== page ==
Serial Classic at the Fondazione Prada, from 9 May to 24 August 2015.

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Jean-Léon Gérome, Souvenir from Italy, 1849, oil on canvas, 88,3 x 67,9 cm, Musée d’Orsay, Paris.

The Italian Grand Prix

MONZA – Italy is very much in fashion, let’s enjoy it! In the setting of the former royal villa near Milano, five centuries of the attraction the Peninsula has exerted are traced. From Cranach to Ingres and Christo, a great number of artists from the North and the East nourished themselves here on the Antiquity and the Renaissance, drawing monuments, landscapes and genre scenes. Some of them came through here very quickly or didn’t even come at all, like Cranach. Others on the contrary, like French artists Poussin and Claude or Danish artist Thorvaldsen, spent a major part of their careers here. This grouping together of lovers of Italy required constant transportation, since most of the works were brought from abroad, from Lichtenstein, Budapest, the Louvre or the Dalí museum in Figueras.
Italia, fascino e mito, dal Cinquecento al contemporaneo, at Villa Reale, from 23 April to 6 September 2015.

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Lee Miller, Irmgard Seefried, Opera Singer, Singing an Aria from Madame Butterfly, Vienna Opera House, Austria, 1945. © Lee Miller Archives England 2015. All Rights Reserved. www.leemiller.co.uk

Lee Miller, the photographer's muse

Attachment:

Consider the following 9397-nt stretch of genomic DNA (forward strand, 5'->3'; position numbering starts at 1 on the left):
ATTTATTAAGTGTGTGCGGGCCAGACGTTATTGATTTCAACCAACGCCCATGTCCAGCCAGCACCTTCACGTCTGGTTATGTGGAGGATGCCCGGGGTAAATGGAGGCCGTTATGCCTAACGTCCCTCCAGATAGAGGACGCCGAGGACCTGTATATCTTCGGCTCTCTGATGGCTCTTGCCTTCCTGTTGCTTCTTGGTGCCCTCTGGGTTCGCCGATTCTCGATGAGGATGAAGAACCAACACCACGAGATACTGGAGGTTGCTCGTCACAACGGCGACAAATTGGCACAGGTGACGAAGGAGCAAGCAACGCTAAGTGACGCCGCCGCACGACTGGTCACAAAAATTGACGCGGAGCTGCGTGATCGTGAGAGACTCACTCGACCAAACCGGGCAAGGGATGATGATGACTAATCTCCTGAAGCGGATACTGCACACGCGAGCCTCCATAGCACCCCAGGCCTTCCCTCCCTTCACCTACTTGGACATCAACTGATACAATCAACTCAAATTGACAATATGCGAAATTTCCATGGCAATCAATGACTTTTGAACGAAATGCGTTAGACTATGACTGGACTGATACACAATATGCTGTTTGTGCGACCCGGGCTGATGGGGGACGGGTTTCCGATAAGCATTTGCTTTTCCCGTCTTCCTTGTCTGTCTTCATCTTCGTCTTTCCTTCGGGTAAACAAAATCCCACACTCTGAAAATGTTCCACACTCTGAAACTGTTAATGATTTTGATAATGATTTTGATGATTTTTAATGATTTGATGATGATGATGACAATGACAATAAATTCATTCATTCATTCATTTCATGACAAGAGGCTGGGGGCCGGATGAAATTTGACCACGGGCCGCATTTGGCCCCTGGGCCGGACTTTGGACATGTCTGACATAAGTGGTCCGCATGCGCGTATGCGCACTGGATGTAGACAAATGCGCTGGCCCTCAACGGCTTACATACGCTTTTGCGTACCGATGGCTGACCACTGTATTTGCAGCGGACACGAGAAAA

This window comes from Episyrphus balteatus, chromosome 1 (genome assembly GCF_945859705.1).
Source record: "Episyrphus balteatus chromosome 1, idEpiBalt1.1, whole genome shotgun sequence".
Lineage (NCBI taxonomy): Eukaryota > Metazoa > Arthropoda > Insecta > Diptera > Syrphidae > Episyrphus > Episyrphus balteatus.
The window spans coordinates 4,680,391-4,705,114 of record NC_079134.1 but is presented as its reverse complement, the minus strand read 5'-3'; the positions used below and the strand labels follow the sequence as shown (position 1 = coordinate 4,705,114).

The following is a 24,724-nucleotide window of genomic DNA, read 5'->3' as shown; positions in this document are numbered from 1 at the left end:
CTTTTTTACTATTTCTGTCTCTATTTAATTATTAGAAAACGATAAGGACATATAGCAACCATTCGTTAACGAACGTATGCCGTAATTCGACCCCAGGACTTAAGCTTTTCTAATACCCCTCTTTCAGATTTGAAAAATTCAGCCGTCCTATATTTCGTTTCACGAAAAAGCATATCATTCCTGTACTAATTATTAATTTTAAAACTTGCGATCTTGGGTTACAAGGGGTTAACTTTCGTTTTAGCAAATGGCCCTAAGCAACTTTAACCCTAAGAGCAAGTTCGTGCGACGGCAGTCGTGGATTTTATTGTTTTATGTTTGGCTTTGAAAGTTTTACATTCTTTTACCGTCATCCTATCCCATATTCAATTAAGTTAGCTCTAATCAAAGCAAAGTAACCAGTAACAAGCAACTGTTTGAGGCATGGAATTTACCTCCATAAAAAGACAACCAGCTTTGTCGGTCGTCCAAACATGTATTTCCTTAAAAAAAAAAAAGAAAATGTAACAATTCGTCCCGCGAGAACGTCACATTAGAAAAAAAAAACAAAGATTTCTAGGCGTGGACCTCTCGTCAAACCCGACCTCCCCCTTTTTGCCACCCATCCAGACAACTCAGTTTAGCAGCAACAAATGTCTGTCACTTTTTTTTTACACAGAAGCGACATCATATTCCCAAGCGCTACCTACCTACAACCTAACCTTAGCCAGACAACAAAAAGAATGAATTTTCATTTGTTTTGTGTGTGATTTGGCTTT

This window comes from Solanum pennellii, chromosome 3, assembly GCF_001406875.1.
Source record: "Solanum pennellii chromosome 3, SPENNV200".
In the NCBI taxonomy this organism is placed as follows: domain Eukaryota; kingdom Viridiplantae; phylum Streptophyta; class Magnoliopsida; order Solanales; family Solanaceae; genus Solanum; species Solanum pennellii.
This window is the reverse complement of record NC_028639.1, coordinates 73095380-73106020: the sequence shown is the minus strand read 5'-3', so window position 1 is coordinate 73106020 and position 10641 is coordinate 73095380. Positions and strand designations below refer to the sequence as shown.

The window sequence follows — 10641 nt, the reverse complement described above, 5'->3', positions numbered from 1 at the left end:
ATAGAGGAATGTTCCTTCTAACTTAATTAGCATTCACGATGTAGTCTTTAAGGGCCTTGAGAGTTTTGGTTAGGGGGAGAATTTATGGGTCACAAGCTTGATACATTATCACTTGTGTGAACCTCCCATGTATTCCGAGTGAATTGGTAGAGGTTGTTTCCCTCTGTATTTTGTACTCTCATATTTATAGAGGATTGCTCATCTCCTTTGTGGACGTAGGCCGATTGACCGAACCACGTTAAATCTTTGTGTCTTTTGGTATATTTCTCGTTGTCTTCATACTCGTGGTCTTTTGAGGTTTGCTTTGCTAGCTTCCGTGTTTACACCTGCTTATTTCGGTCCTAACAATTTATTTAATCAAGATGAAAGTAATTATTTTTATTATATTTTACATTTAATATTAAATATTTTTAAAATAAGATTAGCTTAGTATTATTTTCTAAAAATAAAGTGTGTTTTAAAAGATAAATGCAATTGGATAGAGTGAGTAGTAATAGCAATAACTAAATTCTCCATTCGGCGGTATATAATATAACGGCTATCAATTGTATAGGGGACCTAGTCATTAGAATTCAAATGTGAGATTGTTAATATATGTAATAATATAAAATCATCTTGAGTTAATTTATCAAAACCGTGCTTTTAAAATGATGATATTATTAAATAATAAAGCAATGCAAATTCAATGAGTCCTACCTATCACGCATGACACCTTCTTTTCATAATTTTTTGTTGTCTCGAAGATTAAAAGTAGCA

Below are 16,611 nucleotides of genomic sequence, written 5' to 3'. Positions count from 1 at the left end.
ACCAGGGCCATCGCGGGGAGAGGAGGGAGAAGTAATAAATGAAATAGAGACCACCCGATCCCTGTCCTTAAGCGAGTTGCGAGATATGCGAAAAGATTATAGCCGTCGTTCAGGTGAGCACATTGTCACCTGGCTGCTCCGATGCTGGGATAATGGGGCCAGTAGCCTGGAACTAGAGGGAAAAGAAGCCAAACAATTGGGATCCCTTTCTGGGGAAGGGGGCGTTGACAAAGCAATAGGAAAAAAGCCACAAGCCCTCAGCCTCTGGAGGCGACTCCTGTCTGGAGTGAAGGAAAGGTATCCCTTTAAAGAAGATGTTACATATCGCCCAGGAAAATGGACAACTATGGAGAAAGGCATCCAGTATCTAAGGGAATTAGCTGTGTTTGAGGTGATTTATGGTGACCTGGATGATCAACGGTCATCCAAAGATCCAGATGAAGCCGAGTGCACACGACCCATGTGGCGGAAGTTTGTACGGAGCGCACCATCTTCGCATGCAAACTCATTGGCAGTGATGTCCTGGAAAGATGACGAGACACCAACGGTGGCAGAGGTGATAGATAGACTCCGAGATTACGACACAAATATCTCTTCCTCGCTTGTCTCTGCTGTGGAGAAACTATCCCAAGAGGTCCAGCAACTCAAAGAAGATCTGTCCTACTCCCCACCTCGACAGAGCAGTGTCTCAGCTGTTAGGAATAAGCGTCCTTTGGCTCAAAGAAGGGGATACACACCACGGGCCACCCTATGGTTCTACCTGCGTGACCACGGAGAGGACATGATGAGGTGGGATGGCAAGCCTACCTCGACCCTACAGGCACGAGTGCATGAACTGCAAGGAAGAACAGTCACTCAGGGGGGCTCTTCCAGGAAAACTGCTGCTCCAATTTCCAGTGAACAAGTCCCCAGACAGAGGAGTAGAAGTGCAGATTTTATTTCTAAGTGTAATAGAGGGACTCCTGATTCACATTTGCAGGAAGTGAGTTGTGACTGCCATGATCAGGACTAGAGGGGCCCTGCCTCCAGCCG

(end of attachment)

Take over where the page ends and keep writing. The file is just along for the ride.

VIENNA – Like Frida Kahlo, Tina Modotti or Georgia O’Keffe, Lee Miller (1907-1977) is one of the strong women of XXth century art. The latter almost forgot her, or neglected her. She was a model in New York in the twenties, then the muse of the Parisian avant-gardes, in particular of her lover Man Ray, with whom she invented the solarization technique, and she was also known as a reporter. She was one of the first women to enter the camp of Dachau once it was liberated and she left a symbolic photograph of the Liberation, of herself taking a bath in Hitler’s bathtub. She married Roland Penrose, the friend and biographer of Picasso, and the second half of her life was less glamourous. She retired to the English countryside, took up drinking, dropped photography and developed a misanthropy which the horrors of her time could well justify. Her fund was only discovered after her death and it has been the fodder for many an exhibition. This current one shows all of her work, logically leaving an important place to the photos taken in Vienna in 1945.
Lee Miller at the ’Albertina, from 8 May to 16 August 2015.

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Restoration P.A. Gatier - © Photo Médiéval-AFDP

The galaxy of E-1027

ROQUEBRUNE-CAP MARTIN – Independently from the large exhibition on Le Corbusier at the Centre Pompidou, a remarkable group of modern architecture is finally opening to the public after a long and complicated history. As we all know Le Corbusier drowned in 1965, right in the waters facing the 3.60 m over 3.60 m cabanon he had built for himself and where he lived during the summer. The dwelling almost leaned against the mythical villa E-1027 built and furnished between 1926 and 1929 by designer Eileen Gray for her companion Jean Badovici. While the mysterious name is linked to the couple’s initials, the building is made according to the teachings of the modern movement (roof like a terrace, horizontal windows, etc.). Le Corbusier was invited and covered it with frescoes without the owners’ authorization– as if to note his discontent in having his ideas ‘copied’. This caused a definite dispute with Eileen Gray. Following many events- including the assassination in 1996 of a morphine addict, Swiss doctor Peter Kägi – the villa was finally restored under the guidance of the Conservatoire du littoral, as well as the camping units designed by Le Corbusier and the Etoile de Mer, the neighboring typical “guinguette” owned by plumber roofer Thomas Rebutato.